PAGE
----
Anyway, the notion surely wasn’t viable. A lot of the revenue-generating hype for the show was a result of what Scott Brown dubbed “Spidenfreude”—the taking of delight in Turn Off the Dark’s misfortunes. So even though the Feb. 12 episode of Saturday Night Live featured a law firm specializing in lawsuits related to Turn Off the Dark; and even though there was a micro-budgeted stunt-musical called The Spidey Project that was getting a lot of publicity and opening in New York on March 14; and even though yet another cheeky stunt-musical called Spidermann was garnering buzz and opening in New York on March 13; all of this hullabaloo over our show was due to end any second.

Spider-Man the Musical was never Spider-Man the Musical. I see that now. It’s always been nothing more than a diabolical machine built by the gods to teach humility. And now Turn Off the Dark—this entire enterprise—was about to leap off the edge with its unclipped safety cable dragging behind it.

Producer Michael Cohl believed the show would be a hit if there were just some more clarity in the story currently onstage. Designer Rob Bissinger—like Edge—couldn’t make heads or tails out of the ending.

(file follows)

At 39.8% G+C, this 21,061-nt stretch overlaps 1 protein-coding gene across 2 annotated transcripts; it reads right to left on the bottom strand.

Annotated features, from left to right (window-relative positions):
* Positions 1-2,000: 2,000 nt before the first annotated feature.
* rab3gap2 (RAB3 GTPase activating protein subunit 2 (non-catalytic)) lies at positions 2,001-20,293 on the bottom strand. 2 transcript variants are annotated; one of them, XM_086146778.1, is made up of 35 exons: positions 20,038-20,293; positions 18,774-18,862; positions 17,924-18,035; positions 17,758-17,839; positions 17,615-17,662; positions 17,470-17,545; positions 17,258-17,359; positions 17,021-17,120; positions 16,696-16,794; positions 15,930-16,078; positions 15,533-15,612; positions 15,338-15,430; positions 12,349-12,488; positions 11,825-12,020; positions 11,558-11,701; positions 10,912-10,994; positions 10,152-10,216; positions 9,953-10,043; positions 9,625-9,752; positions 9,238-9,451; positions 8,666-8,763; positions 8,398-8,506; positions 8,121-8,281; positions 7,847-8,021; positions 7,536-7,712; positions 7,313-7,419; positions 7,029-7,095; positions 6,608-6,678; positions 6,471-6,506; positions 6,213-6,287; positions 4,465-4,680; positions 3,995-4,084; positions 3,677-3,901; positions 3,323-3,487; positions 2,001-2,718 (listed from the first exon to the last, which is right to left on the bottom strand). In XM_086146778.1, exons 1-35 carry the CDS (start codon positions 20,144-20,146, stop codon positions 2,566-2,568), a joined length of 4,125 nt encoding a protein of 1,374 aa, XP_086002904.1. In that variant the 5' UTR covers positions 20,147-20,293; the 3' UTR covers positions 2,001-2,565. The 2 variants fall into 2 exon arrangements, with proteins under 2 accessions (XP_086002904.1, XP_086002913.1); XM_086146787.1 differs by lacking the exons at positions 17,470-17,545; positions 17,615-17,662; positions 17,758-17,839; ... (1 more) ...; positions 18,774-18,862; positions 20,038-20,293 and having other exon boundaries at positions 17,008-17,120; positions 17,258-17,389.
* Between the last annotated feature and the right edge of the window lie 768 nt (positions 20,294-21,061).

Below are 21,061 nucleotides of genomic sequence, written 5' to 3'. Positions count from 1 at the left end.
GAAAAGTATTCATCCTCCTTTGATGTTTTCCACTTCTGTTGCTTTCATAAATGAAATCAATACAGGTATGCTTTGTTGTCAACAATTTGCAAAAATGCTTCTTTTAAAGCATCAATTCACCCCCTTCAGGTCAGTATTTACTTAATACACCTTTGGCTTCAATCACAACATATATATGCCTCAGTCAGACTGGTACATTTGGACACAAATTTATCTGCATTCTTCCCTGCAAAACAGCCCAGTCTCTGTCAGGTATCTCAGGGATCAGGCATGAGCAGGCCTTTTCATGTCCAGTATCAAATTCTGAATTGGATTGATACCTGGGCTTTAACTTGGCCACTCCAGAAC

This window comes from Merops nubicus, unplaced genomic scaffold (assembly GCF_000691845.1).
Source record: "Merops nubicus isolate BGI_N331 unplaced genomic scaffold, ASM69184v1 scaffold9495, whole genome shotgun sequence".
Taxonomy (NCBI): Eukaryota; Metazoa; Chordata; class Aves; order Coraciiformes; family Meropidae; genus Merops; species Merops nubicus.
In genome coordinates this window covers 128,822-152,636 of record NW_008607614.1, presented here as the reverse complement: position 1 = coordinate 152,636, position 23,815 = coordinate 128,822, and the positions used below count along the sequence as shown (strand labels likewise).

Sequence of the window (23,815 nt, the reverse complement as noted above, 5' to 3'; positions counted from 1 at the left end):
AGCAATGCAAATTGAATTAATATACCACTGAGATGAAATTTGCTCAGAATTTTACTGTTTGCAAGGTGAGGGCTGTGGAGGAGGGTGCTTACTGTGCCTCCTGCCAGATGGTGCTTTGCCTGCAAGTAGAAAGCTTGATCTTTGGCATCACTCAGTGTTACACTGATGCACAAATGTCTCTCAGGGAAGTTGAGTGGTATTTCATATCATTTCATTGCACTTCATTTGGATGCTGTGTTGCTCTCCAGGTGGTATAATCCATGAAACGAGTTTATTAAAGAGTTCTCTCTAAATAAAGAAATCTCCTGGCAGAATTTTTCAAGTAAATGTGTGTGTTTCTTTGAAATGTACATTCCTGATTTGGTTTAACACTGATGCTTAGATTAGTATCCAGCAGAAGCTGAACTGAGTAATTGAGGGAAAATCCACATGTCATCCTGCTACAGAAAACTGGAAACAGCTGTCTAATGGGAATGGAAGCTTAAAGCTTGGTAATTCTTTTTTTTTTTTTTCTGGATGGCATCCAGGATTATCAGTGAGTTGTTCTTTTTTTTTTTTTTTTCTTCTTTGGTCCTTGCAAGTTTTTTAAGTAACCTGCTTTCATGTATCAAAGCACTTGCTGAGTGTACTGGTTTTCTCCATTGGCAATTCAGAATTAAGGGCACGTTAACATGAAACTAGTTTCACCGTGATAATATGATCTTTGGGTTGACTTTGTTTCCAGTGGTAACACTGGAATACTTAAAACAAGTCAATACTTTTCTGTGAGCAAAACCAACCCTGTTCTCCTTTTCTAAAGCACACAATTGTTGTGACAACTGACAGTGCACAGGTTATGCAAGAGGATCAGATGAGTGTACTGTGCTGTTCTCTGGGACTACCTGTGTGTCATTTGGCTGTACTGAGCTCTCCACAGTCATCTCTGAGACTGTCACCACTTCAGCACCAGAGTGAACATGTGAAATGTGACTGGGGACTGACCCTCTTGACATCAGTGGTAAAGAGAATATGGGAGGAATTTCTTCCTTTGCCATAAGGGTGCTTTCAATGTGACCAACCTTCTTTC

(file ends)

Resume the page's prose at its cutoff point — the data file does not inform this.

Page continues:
“It’s a Gordian knot,” I told him. “And heck if I know how to untie it.”

Spider-Man doesn’t kill his adversaries if he can help it, and the webslinger certainly couldn’t kill Arachne—she spent half of Turn Off the Dark as an anguished woman just trying to help him. Also, he literally couldn’t kill her—she was immortal. So, really, the climactic battle could only resolve with Arachne allowing Peter to be with Mary Jane, the goddess Athena transforming Arachne into a young woman again, and Arachne ascending into the stars.

But because Arachne’s spider legs were attached to a twisty belt that was impossible to take off without the help of stage managers offstage, no miraculous transformation could occur as Julie had always envisioned. Awkward staging makeshifts had to be employed instead, resulting in hundreds of audience members leaving the theatre every night scratching their heads. And that was on a good night—when the web net actually succeeded in making it into the web-net scene (which stage manager Randall White predicted wouldn’t happen two or three times every week).